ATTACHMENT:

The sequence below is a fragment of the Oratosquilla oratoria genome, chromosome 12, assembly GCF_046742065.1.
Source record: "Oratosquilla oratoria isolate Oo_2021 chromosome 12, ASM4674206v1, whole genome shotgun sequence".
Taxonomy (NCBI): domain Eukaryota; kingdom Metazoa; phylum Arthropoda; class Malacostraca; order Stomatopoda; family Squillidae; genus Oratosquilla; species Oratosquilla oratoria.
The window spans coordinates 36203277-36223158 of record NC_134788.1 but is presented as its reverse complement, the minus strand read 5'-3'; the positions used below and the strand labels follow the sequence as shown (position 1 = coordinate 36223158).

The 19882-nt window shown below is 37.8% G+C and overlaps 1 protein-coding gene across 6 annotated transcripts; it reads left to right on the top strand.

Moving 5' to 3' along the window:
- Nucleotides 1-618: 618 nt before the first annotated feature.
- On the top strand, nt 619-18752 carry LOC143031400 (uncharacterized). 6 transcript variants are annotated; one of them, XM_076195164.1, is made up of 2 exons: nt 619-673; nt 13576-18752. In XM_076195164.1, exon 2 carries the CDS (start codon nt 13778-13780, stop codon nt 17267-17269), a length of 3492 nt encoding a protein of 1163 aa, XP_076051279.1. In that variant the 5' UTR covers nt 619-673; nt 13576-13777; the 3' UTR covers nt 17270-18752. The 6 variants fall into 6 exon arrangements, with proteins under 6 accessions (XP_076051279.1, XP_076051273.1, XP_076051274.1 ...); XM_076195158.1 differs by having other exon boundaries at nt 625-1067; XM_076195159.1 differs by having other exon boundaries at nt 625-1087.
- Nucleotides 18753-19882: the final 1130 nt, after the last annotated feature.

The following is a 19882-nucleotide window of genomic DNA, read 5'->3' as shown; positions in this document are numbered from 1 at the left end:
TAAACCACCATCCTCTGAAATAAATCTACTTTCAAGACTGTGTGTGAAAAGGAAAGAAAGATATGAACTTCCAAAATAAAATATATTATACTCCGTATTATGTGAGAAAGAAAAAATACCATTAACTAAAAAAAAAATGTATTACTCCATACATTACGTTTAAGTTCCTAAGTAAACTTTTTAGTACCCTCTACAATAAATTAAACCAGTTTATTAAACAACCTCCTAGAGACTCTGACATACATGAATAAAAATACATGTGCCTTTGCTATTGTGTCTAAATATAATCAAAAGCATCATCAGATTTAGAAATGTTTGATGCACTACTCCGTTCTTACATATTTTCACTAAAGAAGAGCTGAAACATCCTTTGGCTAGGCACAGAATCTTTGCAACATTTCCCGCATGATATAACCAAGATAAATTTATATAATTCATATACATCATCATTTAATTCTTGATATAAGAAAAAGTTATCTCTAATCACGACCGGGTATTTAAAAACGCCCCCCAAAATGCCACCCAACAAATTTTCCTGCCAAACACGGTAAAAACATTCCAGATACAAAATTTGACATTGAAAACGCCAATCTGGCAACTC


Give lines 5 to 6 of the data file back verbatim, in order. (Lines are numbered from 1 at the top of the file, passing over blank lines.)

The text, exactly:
The 19882-nt window shown below is 37.8% G+C and overlaps 1 protein-coding gene across 6 annotated transcripts; it reads left to right on the top strand.

Moving 5' to 3' along the window: